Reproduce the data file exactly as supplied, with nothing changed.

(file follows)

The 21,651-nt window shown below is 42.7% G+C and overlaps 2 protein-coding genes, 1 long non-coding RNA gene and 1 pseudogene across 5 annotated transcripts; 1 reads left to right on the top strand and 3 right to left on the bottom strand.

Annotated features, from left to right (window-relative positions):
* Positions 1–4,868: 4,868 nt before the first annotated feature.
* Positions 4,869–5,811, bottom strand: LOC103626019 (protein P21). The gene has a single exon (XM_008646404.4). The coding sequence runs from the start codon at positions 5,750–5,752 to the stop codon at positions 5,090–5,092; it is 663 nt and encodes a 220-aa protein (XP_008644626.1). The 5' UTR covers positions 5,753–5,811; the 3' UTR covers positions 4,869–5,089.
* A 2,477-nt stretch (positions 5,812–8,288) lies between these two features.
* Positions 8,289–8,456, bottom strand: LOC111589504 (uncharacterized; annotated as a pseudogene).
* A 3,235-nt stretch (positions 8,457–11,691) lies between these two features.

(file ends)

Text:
The 21,651-nt window shown below is 42.7% G+C and overlaps 2 protein-coding genes, 1 long non-coding RNA gene and 1 pseudogene across 5 annotated transcripts; 1 reads left to right on the top strand and 3 right to left on the bottom strand.

Annotated features, from left to right (window-relative positions):
* Positions 1–4,868: 4,868 nt before the first annotated feature.
* Positions 4,869–5,811, bottom strand: LOC103626019 (protein P21). The gene has a single exon (XM_008646404.4). The coding sequence runs from the start codon at positions 5,750–5,752 to the stop codon at positions 5,090–5,092; it is 663 nt and encodes a 220-aa protein (XP_008644626.1). The 5' UTR covers positions 5,753–5,811; the 3' UTR covers positions 4,869–5,089.
* A 2,477-nt stretch (positions 5,812–8,288) lies between these two features.
* Positions 8,289–8,456, bottom strand: LOC111589504 (uncharacterized; annotated as a pseudogene).
* A 3,235-nt stretch (positions 8,457–11,691) lies between these two features.